I would highly recommend Ina May Gaskin also, as well as 'Active Birth' by Janet Balaskas. I have attended active birth classes (yoga and birth preparation) in both pregnancies and believe that these help greatly in preparing mothers physically and psychologically for the wonderful experience that is childbirth.

I genuinely wish you all the best for the future. You are a really brave person and I admire you for making the steps towards motherhood x

BagofHolly Thu 07-Jul-11 20:45:38

Private ELCS. £6k ish and upwards depending where you go. Pretty much painfree, and can be a lovely experience.

Fuchzia Thu 07-Jul-11 21:30:40

Wow loads of helpful stuff on here now! You are being very brave facing this and I'm sure you will find a way through it. good luck

boden83 Fri 08-Jul-11 10:18:03

Thank you so much for all of your kind replies. I really really appreciate it.

I think about this every day and it's really taking over my life.

I feel that mentally a c section would be best for me. I know I could have a good natural birth but what if I didn't? What if like my mil I tore badly? I fear that any intervention or damage down there would send me over the edge and that's not how I want to start motherhood. But I have no way of raising 6k (not for many years) and I don't know how I can get the NHS to help me, especially with all the cutbacks.

I love the idea of a waterbirth and the privacy that would give me! But I've been told you have to have internals to be allowed to get in the pool at the hospital. And there's only one available which means it's often booked out. So the other option is homebirth which in theory I love the idea of....the privacy etc. But my friend recently had placenta previa when she gave birth - they just saved both her & baby. But if she'd been at home she would have died as they literally had minutes to save her. This terrified me. And now my sister has been diagnosed with previa!! So now i worry that means I would have it.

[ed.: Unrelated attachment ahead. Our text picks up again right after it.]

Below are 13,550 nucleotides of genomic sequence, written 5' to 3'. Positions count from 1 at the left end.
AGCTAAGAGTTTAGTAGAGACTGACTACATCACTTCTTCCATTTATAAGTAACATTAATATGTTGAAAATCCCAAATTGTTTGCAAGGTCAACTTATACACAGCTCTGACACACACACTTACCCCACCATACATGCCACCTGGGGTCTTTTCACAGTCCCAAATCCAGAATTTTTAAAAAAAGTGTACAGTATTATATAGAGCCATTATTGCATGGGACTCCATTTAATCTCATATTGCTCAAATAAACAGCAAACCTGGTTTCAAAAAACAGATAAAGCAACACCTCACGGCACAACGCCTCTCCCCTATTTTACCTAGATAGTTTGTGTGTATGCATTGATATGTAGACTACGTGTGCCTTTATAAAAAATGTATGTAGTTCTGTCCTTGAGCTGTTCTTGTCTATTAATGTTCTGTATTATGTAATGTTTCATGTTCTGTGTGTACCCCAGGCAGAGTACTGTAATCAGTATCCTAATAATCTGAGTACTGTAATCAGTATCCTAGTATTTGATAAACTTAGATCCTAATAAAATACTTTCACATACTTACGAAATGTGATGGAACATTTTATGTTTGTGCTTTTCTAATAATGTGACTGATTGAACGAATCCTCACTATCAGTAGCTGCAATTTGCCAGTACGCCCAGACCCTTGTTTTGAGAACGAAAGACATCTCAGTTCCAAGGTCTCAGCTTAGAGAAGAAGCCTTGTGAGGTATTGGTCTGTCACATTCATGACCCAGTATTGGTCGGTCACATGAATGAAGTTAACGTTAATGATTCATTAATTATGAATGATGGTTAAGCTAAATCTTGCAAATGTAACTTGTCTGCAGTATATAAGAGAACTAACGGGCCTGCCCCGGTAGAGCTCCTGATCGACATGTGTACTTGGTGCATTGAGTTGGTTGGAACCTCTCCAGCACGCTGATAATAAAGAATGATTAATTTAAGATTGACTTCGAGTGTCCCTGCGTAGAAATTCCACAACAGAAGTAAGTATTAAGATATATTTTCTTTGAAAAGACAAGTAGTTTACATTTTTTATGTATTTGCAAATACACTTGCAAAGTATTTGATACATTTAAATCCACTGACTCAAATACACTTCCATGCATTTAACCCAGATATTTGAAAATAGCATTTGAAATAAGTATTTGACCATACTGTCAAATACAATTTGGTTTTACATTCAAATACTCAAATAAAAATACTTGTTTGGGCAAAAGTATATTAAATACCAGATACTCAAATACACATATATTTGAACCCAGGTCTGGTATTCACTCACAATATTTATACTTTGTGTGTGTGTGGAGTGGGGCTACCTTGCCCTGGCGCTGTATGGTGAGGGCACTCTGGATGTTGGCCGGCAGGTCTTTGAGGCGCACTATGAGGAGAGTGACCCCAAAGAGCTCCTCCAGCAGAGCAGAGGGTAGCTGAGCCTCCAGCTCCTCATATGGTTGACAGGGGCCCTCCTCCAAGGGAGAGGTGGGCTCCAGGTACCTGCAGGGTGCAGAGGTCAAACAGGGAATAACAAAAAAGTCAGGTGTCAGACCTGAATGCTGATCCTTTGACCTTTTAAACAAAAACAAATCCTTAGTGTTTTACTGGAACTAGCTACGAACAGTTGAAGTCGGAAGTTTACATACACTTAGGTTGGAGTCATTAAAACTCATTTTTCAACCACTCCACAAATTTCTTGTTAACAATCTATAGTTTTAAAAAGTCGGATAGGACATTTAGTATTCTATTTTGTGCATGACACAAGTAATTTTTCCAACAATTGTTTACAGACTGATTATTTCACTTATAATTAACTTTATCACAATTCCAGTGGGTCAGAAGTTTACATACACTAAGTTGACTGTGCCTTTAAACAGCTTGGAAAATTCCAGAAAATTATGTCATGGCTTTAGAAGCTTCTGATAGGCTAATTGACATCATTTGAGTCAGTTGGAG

A big thing for me is the fact you never know who your midwife/doctor will be on the day - theres no trust built beforehand at all! Not knowing who would hold my fate on the day is so scary. I could end up with someone who is pro intervention, not sympathetic.....theres so many things I fear.

When I read all this back, I realise how messed up I must sound.

I certainly don't expect anyone to answer all my fears but if anyone has any experience of any of these fears it really helps to hear any advice.

Thank you

And thank you to starchart, who for the first time in ages really made me giggle (I was imagining myself swimming around in that large pool having the midwives race from one side to the other trying to catch me!) x

AnaisB Fri 08-Jul-11 13:10:23

I think you're right - given your level of anxiety and the unpredictable nature of childbirth a CS seems the best option. I would see a different GP and talk about your fears - explain that you've already sought therapy and this has not helped. Explain that your situation is causing stress and anxiety.

I checked out the NICE guidelines around elective CS due to tokophobia and they say you should be offered counselling/CBT to reduce the anxiety about pain - but you have had counselling already and are not anxious about the pain, so they don't seem relevant in your situation, I hope someone with more personal experience of this can help you.

Wish you all the best and sorry that you have to deal with an unsympathetic GP on top of your stress.

redundant Fri 08-Jul-11 13:25:15

Hi there, the new NICE guidelines clearly say that if you request a Csect for reasons such as this, you should be offered counselling, and if after that you still want a c-sect then it should be given to you. Hope this link works. http://www.nice.org.uk/nicemedia/live/12156/54555/54555.pdf

They are still draft guidelines, consultation closed on them recently, apparently final version to be published later this year.